Vote Anywhere Tuesday, But Only Once
After months of campaigning and more than a billion dollars spent, Texans head to the polls tomorrow to pick the next leaders of our state and country. If you haven’t voted since the 2010 election, there are some changes here in Travis County you should be aware of.
Let’s start with something that hasn’t changed. Well it did, but then the courts said Texas had to un-change it.
When you vote tomorrow the state’s new photo ID law will not be in effect. But Texas Secretary of State Hope Andrade says you’ll still have to show something that says you are who you say you are.
“Hopefully you’ll bring your voter registration card with you,” Andrade said. “But if you do not have that, we have a very user-friendly website, votetexas.gov, that has a list of accepted identification that you can bring with you.”
Acceptable forms of ID include a copy of a current utility bill, bank statement, paycheck, or other government document that shows your name and address.
Now let’s get into the big change for this presidential election. You probably know that during early voting you can stop anywhere with a “Vote Here” sign. That’s usually at a grocery store or other high-traffic public location.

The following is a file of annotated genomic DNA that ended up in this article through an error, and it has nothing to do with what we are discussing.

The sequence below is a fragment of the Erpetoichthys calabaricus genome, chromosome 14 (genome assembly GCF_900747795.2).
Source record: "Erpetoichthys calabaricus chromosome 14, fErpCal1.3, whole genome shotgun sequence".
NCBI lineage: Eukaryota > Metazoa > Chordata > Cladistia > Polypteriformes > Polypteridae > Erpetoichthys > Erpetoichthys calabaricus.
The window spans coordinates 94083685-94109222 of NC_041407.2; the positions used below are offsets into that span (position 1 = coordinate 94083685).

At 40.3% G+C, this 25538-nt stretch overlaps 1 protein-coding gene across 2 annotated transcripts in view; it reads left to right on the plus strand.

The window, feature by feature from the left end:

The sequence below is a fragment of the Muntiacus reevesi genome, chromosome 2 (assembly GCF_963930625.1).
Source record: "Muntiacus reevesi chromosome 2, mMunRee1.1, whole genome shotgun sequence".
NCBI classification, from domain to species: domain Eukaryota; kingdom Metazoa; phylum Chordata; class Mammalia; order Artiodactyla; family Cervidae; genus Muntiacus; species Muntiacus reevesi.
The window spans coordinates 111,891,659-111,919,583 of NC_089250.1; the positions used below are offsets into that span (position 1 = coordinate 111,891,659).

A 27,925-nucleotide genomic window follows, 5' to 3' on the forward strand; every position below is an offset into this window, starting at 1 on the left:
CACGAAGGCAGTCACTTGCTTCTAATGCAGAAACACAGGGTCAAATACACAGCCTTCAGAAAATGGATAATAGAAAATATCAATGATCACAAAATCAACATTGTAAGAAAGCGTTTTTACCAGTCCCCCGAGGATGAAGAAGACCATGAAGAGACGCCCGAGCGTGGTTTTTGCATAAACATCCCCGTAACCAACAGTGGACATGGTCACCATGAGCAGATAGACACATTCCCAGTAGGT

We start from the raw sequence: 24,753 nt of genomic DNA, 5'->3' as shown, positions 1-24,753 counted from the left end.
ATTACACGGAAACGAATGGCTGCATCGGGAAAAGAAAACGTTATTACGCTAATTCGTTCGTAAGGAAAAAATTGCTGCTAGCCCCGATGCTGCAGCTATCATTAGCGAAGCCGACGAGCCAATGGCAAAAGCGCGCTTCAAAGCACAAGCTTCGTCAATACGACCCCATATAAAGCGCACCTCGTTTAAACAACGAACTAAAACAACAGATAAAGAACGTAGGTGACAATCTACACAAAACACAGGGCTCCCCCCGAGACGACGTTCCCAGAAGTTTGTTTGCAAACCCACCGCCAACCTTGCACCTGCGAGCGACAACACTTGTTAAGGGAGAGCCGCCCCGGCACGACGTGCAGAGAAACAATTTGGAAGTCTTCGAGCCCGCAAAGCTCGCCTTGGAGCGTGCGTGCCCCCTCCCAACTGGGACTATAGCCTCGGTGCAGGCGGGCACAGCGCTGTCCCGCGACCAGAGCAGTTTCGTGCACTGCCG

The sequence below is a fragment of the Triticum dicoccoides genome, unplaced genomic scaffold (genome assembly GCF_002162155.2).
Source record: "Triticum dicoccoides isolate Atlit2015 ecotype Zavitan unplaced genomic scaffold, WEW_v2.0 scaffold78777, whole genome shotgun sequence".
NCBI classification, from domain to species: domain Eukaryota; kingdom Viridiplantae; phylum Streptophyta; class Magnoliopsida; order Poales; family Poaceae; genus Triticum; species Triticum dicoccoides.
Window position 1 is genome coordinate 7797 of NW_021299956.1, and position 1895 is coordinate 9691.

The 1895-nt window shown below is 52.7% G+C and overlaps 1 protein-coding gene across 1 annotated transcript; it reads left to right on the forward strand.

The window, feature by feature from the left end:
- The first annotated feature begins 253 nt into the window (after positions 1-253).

The point is to make the polls convenient for voters no matter where they are. So Travis County has decided to adopt that strategy on Election Day. “You can vote at any one of the polling places that are designated” within Travis County, said County Clerk Dana Debeauvoir.
Now before you get the wrong idea, this new system doesn’t mean people can hit multiple polling places to vote. Debeauvoir says the county has set up a system to catch it if someone tries to vote more than once.
“Once you go in and vote, then your name is marked off the voter registration list,” she said. “And every single polling place maintains a direct connection to the voter registration roll. So we all know the minute you vote; you’re scratched off the voter registration roll, and all the polling places know it.”
So, say you live in Shady Hollow but work in Pflugerville. Just find any polling place nearby. If you usually cast a ballot in Bee Cave but have a meeting in Manor tomorrow, feel free to vote there. Just vote, Debeauvoir says.
“Sometimes I feel like the mother of elections,” she said. “It’s eat your vegetables and go vote.”
So just in case you’ve missed the point of this story: You really have no excuse not to vote.